Two recent papers reflect on the act of collaborative writing. In the Communications of the ACM Olenewa, Olson and Russell discuss various strategies used in collaborative writing. Their article is entitled Now That We Can Write Simultaneously, How Do We Use That to Our Advantage. Another paper by Olson et al. (ACM Trans. Comput.-Hum 2017) How People Write Together Now: Beginning the Investigation with Advanced Undergraduates in a Project Course provides more detail on simultaneus writing in undergraduate work and gives concrete guidelines. The authors summarise as follows (bolded by myself).
„We examined the data traces of collaborative writing behavior in student teams’ use of Google Docs to discover how they are writing together now. We found that student teams write both synchronously and asynchronously, take fluid roles in the writing and editing of the documents, and show a variety of styles of collaborative writing, including writing from scratch, beginning with an outline, pasting in a related example as a template to organize their own writing, and three more. We also found that the document serves as a place where they share a number of things not included in the final document, including links or references to related materials, the assignment requirements from the instructor, and informal discussions to coordinate the collaboration or to structure the document. We computed a number of measures to depict a group’s collaboration behavior and asked external graders to score these documents for quality. We found that the documents that included balanced participation and/or exhibited leadership were judged higher in quality, as were those that were longer.“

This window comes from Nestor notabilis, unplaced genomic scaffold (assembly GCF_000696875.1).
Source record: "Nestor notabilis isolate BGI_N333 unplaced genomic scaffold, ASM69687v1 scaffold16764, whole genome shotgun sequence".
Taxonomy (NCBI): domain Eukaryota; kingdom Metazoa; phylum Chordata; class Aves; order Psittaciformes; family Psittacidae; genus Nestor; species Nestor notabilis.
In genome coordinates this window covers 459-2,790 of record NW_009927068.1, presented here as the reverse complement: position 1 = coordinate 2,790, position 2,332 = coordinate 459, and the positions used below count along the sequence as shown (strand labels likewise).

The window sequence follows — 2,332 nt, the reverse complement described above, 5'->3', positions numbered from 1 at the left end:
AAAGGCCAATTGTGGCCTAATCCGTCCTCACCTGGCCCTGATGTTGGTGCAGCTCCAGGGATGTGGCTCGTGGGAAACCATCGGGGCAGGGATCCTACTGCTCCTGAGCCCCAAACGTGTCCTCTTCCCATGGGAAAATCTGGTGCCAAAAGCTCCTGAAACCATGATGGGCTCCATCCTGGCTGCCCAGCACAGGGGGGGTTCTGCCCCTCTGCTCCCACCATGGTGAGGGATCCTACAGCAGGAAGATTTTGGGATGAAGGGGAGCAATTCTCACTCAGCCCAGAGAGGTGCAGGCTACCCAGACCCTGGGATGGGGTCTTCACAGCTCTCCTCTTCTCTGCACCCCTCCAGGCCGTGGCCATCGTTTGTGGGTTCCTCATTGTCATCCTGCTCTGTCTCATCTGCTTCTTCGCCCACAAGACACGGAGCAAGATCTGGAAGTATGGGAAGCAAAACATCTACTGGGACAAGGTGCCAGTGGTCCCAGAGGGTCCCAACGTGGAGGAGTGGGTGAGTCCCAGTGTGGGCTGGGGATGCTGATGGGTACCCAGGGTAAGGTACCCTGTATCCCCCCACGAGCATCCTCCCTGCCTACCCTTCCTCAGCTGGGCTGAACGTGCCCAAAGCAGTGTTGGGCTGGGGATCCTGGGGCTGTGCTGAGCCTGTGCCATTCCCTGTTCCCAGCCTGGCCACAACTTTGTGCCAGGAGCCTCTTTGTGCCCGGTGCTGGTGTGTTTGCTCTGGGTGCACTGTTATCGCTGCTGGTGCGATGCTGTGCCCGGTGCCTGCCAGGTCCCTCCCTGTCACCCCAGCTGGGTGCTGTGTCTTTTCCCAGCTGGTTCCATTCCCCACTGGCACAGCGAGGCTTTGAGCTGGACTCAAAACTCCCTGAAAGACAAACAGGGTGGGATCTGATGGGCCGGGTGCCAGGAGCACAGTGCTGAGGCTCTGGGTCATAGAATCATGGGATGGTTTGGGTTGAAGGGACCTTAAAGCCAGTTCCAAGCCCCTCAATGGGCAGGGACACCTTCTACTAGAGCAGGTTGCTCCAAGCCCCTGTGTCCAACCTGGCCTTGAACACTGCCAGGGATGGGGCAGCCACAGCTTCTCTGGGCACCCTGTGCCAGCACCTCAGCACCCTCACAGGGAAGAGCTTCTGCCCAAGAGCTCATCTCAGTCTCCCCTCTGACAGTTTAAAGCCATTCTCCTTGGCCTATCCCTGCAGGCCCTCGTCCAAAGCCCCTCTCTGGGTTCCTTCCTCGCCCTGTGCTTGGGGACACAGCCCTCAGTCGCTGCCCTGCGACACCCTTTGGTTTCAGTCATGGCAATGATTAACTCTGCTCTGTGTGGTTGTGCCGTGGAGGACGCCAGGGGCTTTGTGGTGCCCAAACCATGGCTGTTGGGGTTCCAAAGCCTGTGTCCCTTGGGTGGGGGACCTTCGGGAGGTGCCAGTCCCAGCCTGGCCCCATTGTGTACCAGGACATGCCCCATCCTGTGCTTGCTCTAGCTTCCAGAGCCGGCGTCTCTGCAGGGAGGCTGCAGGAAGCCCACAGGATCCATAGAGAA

author: Ela Pustulka PhD, Bibliothek Informatik